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Saturday, May 18, 2024

Scientists concerned over sharks high on cocaine

Researchers found that the marine predators could go “crazy” if they come into contact with the illegal white powder

Sharks off the coast of Florida could be consuming cocaine dropped in the ocean by drug smugglers, US researchers have found. That’s as the US Coast Guard claims to have seized as much as 6,400 kilograms (14,109 pounds) of cocaine in the Caribbean Sea and Atlantic Ocean over just the past month.

Researchers working on the Discovery Channel’s upcoming TV series ‘Cocaine Sharks’ told LiveScience on Thursday that they have found that some sharks have been behaving strangely in the area and ran a number of experiments on sharks off the Florida keys, where fishermen have reportedly come across drug-addicted fish.

Read more: Egypt to install monitoring devices to track sharks in Red Sea

Marine biologist Tom Hird, and University of Florida environmental scientist Tracy Fanara claim that during one dive they saw a great hammerhead – a species that regularly avoids humans – charging straight at the team while swimming askew.

Another sandbar shark was observed continuously swimming in tight circles while apparently being fixated on something that wasn’t actually there.

The scientists also conducted a test where they put into the water a dummy swan next to a package of similar size and appearance to a real cocaine bale that would have been dropped into the ocean by drug smugglers.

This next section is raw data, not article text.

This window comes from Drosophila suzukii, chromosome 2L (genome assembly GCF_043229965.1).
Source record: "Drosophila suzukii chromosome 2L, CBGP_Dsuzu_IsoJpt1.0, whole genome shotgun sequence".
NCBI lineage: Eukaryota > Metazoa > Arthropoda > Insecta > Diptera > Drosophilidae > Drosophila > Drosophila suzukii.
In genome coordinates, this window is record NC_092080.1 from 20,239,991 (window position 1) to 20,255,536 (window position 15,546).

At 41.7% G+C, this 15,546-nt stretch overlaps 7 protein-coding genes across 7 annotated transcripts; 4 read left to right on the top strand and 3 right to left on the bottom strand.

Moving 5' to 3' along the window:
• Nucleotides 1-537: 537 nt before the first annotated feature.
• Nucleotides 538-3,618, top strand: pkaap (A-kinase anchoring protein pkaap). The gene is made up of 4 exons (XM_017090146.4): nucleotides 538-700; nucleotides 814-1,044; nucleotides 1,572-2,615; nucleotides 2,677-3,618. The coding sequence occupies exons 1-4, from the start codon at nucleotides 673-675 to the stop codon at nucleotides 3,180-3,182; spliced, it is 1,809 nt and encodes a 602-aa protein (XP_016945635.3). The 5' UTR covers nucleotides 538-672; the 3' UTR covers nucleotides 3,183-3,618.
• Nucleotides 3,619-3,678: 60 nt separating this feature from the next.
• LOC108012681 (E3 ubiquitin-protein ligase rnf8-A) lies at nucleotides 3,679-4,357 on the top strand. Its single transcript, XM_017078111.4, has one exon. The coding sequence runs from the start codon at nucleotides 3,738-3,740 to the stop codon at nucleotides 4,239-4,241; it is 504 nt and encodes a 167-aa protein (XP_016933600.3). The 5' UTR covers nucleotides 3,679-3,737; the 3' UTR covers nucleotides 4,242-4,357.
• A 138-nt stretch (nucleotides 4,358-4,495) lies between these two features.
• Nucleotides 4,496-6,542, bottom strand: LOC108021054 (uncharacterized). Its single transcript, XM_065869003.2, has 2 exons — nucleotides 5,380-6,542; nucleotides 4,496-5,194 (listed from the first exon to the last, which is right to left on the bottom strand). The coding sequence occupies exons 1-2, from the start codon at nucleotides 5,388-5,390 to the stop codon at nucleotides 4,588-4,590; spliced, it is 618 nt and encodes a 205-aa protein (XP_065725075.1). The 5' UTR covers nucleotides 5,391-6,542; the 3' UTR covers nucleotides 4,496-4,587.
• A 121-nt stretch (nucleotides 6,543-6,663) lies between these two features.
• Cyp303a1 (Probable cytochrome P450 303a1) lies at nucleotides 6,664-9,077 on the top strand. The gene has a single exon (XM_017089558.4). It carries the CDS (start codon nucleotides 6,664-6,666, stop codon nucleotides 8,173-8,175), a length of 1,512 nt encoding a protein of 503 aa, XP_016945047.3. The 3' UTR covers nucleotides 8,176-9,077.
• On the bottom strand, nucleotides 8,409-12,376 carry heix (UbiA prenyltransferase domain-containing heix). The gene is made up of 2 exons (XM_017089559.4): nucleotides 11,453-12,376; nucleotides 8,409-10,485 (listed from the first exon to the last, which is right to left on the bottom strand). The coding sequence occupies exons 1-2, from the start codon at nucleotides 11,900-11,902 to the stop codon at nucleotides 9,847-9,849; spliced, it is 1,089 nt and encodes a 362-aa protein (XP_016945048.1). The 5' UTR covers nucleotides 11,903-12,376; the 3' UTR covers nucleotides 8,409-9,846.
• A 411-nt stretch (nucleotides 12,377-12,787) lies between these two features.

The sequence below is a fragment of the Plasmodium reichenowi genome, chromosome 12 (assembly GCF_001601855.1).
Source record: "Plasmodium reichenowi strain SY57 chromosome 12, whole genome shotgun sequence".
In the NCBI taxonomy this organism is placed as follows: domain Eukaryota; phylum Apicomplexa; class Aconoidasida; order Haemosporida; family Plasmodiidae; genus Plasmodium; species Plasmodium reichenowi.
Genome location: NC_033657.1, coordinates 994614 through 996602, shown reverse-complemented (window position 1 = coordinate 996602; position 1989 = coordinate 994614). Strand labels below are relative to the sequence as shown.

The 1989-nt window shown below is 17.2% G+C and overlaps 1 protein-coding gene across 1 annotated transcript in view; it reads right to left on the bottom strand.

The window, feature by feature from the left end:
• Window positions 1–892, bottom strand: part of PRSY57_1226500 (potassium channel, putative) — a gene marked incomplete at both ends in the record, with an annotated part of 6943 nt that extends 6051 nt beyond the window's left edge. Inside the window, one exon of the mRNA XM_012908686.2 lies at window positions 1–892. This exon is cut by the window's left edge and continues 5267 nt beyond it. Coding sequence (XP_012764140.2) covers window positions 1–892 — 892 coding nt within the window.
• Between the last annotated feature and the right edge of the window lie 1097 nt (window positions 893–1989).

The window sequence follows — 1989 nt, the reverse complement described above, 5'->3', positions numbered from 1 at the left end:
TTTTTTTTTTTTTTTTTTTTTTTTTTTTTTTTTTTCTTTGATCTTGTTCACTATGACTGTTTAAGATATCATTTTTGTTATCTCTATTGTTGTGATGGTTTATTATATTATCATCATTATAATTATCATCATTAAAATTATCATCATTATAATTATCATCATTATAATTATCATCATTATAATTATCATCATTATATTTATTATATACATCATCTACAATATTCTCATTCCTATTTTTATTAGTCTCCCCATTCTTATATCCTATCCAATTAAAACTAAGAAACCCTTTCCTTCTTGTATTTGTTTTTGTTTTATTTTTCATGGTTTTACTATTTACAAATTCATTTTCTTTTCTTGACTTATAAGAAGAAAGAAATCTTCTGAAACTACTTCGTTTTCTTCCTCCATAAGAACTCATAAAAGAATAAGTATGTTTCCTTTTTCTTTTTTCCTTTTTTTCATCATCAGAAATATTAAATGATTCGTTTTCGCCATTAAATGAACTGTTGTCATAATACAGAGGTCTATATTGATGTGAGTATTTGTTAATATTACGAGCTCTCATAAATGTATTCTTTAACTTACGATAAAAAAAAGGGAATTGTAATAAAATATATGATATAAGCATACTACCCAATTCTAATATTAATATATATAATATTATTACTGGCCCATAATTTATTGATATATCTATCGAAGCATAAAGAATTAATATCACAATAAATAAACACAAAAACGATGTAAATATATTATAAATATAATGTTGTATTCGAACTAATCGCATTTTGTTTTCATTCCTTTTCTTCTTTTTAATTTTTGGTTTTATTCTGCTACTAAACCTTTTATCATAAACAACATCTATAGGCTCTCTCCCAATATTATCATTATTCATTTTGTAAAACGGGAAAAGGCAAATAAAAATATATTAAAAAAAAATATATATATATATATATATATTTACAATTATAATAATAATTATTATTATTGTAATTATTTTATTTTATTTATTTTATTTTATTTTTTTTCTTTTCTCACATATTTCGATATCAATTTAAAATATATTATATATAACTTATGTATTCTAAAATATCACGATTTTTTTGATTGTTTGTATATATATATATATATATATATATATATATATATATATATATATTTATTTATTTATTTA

To the researcher’s surprise, the sharks did not attack the swans and instead headed straight for the ‘cocaine bales’, trying to take bites from them. One shark even grabbed the whole bale and swam off with it.

The scientists also carried out an experiment where they made a bait ball out of highly concentrated fish powder, which triggered a dopamine rush in sharks similar to a hit of cocaine. When the animals ate the powder, researchers say they saw them go completely wild.

“I think we have got a potential scenario of what it may look like if you gave sharks cocaine,” Hird said. “We gave them what I think is the next best thing. [It] set [their] brains aflame. It was crazy.”

The team also dropped fake cocaine bales from an airplane to simulate a real-life drug drop and found that multiple shark species instantly moved in on the packages.

The biologists admitted, however, that their research has yet to prove that sharks are actually consuming cocaine, stating that “we have no idea what [cocaine] could do to the shark.” But, Hird expressed hope that the airing of the documentary series could lead to more research on the issue, as well as how other pharmaceuticals affect marine life.

Read more: Russian man eaten by shark in Egypt